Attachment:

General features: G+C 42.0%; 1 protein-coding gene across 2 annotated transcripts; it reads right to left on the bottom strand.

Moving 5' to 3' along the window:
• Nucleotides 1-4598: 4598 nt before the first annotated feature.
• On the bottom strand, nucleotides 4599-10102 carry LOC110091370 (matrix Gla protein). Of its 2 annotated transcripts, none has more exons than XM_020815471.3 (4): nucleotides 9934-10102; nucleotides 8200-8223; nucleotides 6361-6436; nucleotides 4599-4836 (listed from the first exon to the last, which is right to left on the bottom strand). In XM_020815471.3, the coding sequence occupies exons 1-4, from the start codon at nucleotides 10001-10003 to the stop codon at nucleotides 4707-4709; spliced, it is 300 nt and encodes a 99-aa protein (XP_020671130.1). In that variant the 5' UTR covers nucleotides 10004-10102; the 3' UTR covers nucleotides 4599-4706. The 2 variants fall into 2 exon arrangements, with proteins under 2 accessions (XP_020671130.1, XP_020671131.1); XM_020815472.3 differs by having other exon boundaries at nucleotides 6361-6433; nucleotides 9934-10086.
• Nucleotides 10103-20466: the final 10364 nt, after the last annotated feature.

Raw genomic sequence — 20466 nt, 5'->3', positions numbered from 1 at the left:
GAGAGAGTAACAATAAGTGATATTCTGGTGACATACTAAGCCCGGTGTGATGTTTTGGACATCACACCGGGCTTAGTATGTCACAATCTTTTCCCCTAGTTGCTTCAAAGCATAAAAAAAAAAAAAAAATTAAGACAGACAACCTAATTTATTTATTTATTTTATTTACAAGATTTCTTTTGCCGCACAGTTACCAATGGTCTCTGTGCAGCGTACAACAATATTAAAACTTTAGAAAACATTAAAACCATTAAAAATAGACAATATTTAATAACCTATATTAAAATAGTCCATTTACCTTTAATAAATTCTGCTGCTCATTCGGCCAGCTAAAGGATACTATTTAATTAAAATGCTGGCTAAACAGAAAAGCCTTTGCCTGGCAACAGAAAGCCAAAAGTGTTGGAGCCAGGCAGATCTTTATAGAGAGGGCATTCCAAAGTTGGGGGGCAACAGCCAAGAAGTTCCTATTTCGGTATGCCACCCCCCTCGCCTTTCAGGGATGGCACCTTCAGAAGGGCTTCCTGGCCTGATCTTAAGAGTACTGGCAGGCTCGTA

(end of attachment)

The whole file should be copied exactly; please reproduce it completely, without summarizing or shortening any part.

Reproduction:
General features: G+C 42.0%; 1 protein-coding gene across 2 annotated transcripts; it reads right to left on the bottom strand.

Moving 5' to 3' along the window:
• Nucleotides 1-4598: 4598 nt before the first annotated feature.
• On the bottom strand, nucleotides 4599-10102 carry LOC110091370 (matrix Gla protein). Of its 2 annotated transcripts, none has more exons than XM_020815471.3 (4): nucleotides 9934-10102; nucleotides 8200-8223; nucleotides 6361-6436; nucleotides 4599-4836 (listed from the first exon to the last, which is right to left on the bottom strand). In XM_020815471.3, the coding sequence occupies exons 1-4, from the start codon at nucleotides 10001-10003 to the stop codon at nucleotides 4707-4709; spliced, it is 300 nt and encodes a 99-aa protein (XP_020671130.1). In that variant the 5' UTR covers nucleotides 10004-10102; the 3' UTR covers nucleotides 4599-4706. The 2 variants fall into 2 exon arrangements, with proteins under 2 accessions (XP_020671130.1, XP_020671131.1); XM_020815472.3 differs by having other exon boundaries at nucleotides 6361-6433; nucleotides 9934-10086.
• Nucleotides 10103-20466: the final 10364 nt, after the last annotated feature.

Raw genomic sequence — 20466 nt, 5'->3', positions numbered from 1 at the left:
GAGAGAGTAACAATAAGTGATATTCTGGTGACATACTAAGCCCGGTGTGATGTTTTGGACATCACACCGGGCTTAGTATGTCACAATCTTTTCCCCTAGTTGCTTCAAAGCATAAAAAAAAAAAAAAAATTAAGACAGACAACCTAATTTATTTATTTATTTTATTTACAAGATTTCTTTTGCCGCACAGTTACCAATGGTCTCTGTGCAGCGTACAACAATATTAAAACTTTAGAAAACATTAAAACCATTAAAAATAGACAATATTTAATAACCTATATTAAAATAGTCCATTTACCTTTAATAAATTCTGCTGCTCATTCGGCCAGCTAAAGGATACTATTTAATTAAAATGCTGGCTAAACAGAAAAGCCTTTGCCTGGCAACAGAAAGCCAAAAGTGTTGGAGCCAGGCAGATCTTTATAGAGAGGGCATTCCAAAGTTGGGGGGCAACAGCCAAGAAGTTCCTATTTCGGTATGCCACCCCCCTCGCCTTTCAGGGATGGCACCTTCAGAAGGGCTTCCTGGCCTGATCTTAAGAGTACTGGCAGGCTCGTA